In a television interview, US Secretary of State Antony Blinken indicated that President Joe Biden was willing to make significant concessions to move forward with the aid plan. “This is something that the president is totally willing to engage in,” Blinken said. “We need this supplemental budget request approved as quickly as possible. Ukraine has done an extraordinary job defending itself against Russian aggression. Last year, it recovered more than 50% of its territory. It is currently fighting a fierce battle on the eastern and southern fronts. We already lack resources to continue helping them, and we need them,” he explained this Sunday on ABC.

Reinvestment in the United States

Blinken emphasized that nearly 90% of the security assistance the United States provides to Ukraine is invested in the United States, in the production of materials, munitions and weapons. “You are investing here in the United States in good jobs,” he said. “The choice is very clear. If we do that and help Ukraine maintain the gains, and if we help ensure that Russia continues to suffer strategic failure in Ukraine, that is a path forward. The other solution is to do something that only Moscow and perhaps Tehran and Beijing support: not provide this aid,” he argued.

Ohio Republican Sen. JD Vance said in another CNN interview Sunday that the administration has yet to justify additional aid to Ukraine. “What we’re saying to the president, and really to everyone, is that he needs to make it clear what his ambition is. “What is $61 billion going to accomplish that $100 billion didn’t accomplish?” Vance asked.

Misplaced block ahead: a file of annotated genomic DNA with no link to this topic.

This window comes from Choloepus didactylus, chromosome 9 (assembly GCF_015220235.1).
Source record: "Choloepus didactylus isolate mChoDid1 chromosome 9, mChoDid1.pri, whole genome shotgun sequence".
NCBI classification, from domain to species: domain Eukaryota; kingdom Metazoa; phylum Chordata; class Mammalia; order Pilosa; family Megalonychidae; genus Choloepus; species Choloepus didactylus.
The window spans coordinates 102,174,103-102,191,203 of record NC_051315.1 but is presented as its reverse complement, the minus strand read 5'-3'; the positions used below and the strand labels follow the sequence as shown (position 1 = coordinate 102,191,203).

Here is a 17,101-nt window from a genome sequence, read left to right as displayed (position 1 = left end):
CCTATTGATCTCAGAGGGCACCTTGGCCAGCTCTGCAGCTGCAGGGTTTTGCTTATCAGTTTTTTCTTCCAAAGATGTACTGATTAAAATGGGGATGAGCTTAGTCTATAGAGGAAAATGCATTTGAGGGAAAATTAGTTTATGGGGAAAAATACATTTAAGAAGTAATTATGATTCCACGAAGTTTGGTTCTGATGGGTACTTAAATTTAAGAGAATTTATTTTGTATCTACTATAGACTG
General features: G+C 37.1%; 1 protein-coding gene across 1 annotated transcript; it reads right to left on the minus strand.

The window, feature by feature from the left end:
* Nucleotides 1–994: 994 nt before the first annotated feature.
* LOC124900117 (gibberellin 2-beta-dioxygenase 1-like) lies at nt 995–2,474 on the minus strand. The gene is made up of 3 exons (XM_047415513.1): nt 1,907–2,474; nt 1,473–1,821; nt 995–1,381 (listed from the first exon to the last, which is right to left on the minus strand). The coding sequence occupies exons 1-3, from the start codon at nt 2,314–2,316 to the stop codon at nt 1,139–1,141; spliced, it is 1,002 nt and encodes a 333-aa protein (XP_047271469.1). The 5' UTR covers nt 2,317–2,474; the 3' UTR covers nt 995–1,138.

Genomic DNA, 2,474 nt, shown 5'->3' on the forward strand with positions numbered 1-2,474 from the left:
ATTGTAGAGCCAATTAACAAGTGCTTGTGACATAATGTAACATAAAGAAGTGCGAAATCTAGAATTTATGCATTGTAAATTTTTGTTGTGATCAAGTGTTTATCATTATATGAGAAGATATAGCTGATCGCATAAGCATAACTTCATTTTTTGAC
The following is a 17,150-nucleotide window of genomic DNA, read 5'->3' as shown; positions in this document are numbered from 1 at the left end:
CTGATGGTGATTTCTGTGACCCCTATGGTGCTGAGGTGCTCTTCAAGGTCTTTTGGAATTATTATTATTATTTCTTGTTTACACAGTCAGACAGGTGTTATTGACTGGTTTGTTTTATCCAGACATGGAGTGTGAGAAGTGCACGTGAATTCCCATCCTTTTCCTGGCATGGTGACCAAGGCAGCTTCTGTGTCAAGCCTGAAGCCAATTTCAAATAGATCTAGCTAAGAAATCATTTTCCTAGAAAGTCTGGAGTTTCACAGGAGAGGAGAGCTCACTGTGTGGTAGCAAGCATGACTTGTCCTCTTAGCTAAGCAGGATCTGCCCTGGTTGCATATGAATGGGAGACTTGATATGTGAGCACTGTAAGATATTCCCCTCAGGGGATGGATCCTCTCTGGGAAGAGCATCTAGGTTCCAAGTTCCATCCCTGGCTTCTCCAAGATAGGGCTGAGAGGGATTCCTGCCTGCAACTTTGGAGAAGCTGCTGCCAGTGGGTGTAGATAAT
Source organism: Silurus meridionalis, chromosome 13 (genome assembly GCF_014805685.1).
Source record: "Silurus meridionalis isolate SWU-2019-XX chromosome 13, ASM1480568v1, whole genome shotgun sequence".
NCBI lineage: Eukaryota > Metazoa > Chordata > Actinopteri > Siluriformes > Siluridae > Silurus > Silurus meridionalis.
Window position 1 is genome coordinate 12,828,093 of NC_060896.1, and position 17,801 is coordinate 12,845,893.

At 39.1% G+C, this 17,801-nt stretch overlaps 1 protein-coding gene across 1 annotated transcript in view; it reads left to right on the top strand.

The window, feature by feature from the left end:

For his part, Utah Senator Mitt Romney, also a Republican, showed his support for aid to Ukraine on NBC. “My own view is that the United States is very interested in Ukraine’s success and in providing the weapons that Ukraine needs to defend itself. Anything less than that would constitute a huge abandonment of our responsibility to the world of democracy, but also to our own national interest,” he said. At the same time, he insisted that in his view there is bipartisan agreement on the need to secure the border to deal with record numbers of immigrants entering the United States from Mexico.

According to the Guardian, Allies of Hungarian Prime Minister Viktor Orbán will meet with Republicans in Washington next week to press for an end to US military support for Ukraine. Members of the Hungarian Institute of International Affairs and staff of the Hungarian Embassy in Washington will begin a two-day meeting hosted by the thinking group Heritage Conservation Foundation.

Zelensky was in Buenos Aires this Sunday to attend the inauguration of Argentina’s new president, Javier Milei, during the Ukrainian leader’s first trip to Latin America. Ukraine continues to seek support from developing countries for its defense against Russian invasion and used its trip to Argentina to meet with several leaders. On the way to Buenos Aires he met with the prime minister of Cape Verde, and once in Argentina he had bilateral meetings with the presidents of Paraguay, Ecuador and Uruguay.